91: My Father’s Watch

91: My Father’s Watch

From Chicken Soup for the Soul: The Joy of Less

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My Father’s Watch

Oh, my friend, it’s not what they take away from you that counts. It’s what you do with what you have left.

~Hubert Humphrey

On the tenth anniversary of my father’s death, I awoke at 3:30 a.m. to deafening fire alarms. Alexis, my older daughter, was standing in the hallway with her cell phone and a blanket wrapped around her younger sister, Sierra. We ran down the stairs to the main floor. The girls stood by the front door while I checked for the cause of the alarm.

When I opened the door to my living room, I could see the carpets were smoking. My house really was on fire.

I yelled to the girls, “Get out! Get out! The house is on fire!” They turned and ran out the front. Because there was no smoke in the hallway, I ran upstairs two times to drag our terrified dogs outside. On my third trip, to find our cat Biscuit, the smoke curled up the stairs like a black menacing snake. Dreading Biscuit’s fate, I abandoned him and ran.

Explosions were shattering glass everywhere. The cars in the garage were exploding along with the lawnmower and snowblower. The fire burst out of the garage doors and crawled up the wall like deadly reptiles slithering up to the main floor. The heat shattered the windows, allowing the fire to climb back inside to continue its advance.

We ran through the woods to our neighbor’s house. Alexis was carrying Sierra and I was pulling both dogs by their collars as we climbed over limbs and stumbled over rocks. I pounded on my neighbor’s front door as police cars with their sirens blaring passed by.

Later, I was told it only took eight minutes for the fire trucks to arrive. The firefighters immediately started containing the fire. They saved a lot of our things and most importantly, Biscuit.

Standing outside my burned and smoking house the next day, I struggled with dozens of questions. I had no ID or cash. How was I going to pay for anything? I didn’t have a car so I couldn’t leave. Where would we sleep? Where would we live? What would happen to my house now? I didn’t even know where to start.

I was sleep deprived as I stood in my burned-out kitchen wearing my neighbor’s shoes, pants, and robe. My throat ached with unshed tears as I stared at my home in ruins. Everything was covered in burned wood, broken furniture, glass, soot, water, chemicals, and insulation. Everything smelled like smoke.

During the first weeks I wasn’t thinking clearly, eating, or sleeping. I was afraid of everything: loud noises, unusual smells, electricity, fire alarms, and being away from my girls. In our new rental, the girls and I slept huddled together in one room, even though we had separate rooms.

What I didn’t anticipate was how it would feel to have no personal items from our old house. Nothing was mine. I was sleeping in someone else’s house, wearing someone else’s clothes, and driving someone else’s car. The fire not only burned our possessions, it seemed to strip us of our identities.

Every day, I visited our burned house to search through the debris. It’s interesting how you learn what really matters to you in those circumstances. I found myself primarily searching for my late father’s watch. I found other treasures as I searched for his watch, including the ring my mom gave me when I left for college, a watch my grandmother gave me for high school graduation, and my daughter’s unworn prom dress, which was ruined. I found the last shirt I remembered my father having worn before his hospital stay. We had taken a cruise after his second course of chemo. It was the last vacation we would take before his death.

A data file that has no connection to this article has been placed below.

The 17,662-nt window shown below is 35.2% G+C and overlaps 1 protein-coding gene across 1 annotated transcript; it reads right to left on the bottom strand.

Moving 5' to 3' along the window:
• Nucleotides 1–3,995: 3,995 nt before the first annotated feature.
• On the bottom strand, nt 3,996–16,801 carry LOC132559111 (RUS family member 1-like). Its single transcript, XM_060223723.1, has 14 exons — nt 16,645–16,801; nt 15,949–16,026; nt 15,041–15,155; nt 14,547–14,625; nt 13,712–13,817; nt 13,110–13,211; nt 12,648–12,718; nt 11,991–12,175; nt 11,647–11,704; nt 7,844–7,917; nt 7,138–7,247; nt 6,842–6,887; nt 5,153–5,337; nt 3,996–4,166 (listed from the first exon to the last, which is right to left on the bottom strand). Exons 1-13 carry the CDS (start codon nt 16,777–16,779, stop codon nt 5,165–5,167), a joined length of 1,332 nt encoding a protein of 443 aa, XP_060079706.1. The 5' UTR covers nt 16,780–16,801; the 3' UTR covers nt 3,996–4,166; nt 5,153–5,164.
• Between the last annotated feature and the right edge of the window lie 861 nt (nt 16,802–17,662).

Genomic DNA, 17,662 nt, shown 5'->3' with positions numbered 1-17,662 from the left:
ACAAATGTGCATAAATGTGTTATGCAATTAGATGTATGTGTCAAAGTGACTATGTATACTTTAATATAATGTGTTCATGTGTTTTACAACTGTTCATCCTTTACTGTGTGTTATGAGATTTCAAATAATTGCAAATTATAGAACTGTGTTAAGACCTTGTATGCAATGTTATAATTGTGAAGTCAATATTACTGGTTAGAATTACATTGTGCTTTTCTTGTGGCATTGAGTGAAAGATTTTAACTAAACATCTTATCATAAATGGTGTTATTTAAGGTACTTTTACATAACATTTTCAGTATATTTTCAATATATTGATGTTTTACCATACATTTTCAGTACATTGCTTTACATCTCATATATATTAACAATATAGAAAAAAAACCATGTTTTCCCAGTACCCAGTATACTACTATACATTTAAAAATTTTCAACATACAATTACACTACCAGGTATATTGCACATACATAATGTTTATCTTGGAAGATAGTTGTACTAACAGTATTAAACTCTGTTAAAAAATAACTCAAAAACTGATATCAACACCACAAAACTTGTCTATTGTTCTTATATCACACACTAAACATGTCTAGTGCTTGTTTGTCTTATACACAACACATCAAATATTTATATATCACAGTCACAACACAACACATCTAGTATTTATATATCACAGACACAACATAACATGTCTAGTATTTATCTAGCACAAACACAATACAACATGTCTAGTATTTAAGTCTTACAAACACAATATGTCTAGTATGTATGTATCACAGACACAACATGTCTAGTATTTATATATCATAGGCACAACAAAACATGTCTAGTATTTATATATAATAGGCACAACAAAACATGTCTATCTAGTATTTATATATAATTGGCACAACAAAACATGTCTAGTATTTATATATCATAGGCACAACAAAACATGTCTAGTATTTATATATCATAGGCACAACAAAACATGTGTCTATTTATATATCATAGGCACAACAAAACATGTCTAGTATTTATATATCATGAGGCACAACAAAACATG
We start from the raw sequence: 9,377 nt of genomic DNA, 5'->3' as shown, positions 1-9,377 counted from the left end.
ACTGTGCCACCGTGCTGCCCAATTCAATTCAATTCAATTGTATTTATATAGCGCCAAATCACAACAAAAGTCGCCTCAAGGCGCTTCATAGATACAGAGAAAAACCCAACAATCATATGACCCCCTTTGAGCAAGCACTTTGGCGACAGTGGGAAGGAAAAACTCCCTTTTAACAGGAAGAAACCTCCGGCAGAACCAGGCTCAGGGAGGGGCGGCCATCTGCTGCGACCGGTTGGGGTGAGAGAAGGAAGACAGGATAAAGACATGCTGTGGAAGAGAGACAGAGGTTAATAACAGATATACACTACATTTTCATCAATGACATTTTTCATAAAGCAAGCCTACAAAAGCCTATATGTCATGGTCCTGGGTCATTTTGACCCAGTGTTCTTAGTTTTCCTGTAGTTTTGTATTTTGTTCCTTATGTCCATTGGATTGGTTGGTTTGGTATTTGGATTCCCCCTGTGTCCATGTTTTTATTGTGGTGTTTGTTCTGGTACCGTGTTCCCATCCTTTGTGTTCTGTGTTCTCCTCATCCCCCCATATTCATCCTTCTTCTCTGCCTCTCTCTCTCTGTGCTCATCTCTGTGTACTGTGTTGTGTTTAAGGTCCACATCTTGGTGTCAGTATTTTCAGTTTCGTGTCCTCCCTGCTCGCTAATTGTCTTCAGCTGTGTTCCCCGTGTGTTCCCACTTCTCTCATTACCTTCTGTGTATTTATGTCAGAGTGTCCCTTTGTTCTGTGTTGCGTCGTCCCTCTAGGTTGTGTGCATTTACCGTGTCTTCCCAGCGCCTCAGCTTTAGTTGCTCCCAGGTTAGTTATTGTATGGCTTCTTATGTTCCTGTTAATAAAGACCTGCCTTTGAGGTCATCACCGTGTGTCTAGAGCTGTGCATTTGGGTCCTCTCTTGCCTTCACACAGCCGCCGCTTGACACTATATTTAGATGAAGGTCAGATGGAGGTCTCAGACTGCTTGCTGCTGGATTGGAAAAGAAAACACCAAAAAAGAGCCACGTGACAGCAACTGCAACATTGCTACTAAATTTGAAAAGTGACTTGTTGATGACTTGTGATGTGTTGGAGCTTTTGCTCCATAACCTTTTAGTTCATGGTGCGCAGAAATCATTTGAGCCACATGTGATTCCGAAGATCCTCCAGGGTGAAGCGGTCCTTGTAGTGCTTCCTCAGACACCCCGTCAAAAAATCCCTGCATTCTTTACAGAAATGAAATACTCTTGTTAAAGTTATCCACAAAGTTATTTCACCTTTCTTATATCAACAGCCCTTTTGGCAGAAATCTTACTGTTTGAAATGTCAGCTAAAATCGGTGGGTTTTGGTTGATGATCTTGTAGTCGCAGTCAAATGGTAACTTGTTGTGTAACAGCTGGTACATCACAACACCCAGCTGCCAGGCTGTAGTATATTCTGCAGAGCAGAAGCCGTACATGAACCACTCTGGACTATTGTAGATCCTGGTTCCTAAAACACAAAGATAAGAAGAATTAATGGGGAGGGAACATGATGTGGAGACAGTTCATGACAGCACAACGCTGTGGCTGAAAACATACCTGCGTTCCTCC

For sentimental reasons, I wanted to make sure my dad’s watch wasn’t thrown in the Dumpster. After weeks of searching, in the corner of the study underneath a pile of destroyed books, I found my dad’s watch. I wept with relief.

The lessons my daughters and I would learn from this experience were numerous. One of the greatest gifts we received was experiencing firsthand the kindness and thoughtfulness of our community. Friends and acquaintances, school counselors, teachers, principals, supportive contractors and thoughtful neighbors dropped by with food, clothing, furniture, and money. Others came by to help me sort through the debris for salvageable items. We had no idea how amazing people could be until our house caught fire.

Two years later, I feel differently about the fire. Despite the loss of valued mementoes, the fire did burn away a lot of needless clutter from my home and my life. I discovered that life is much easier with fewer items and less “stuff” to clutter the journey. I didn’t replace many of the things that I thought were necessities before the fire. My newly built home is cleaner and has more open space, as do I.

My dad’s watch is on my bedside table now. It is a physical reminder that time matters. Anyone or anything can be lost without warning. My desire is to find a sense of serenity, compassion, and strength within myself, model those qualities for my daughters, and share those qualities with others.

Since the fire, my girls and I keep watch for those who experience loss. It is important to us to repay the many kindnesses we received. My family experienced the genuine love and assistance of a community and the warmth it provided. That feeling was priceless. We will forever be profoundly grateful.

All in all, the fire gave us more than it took away.

~Paula Sherwin

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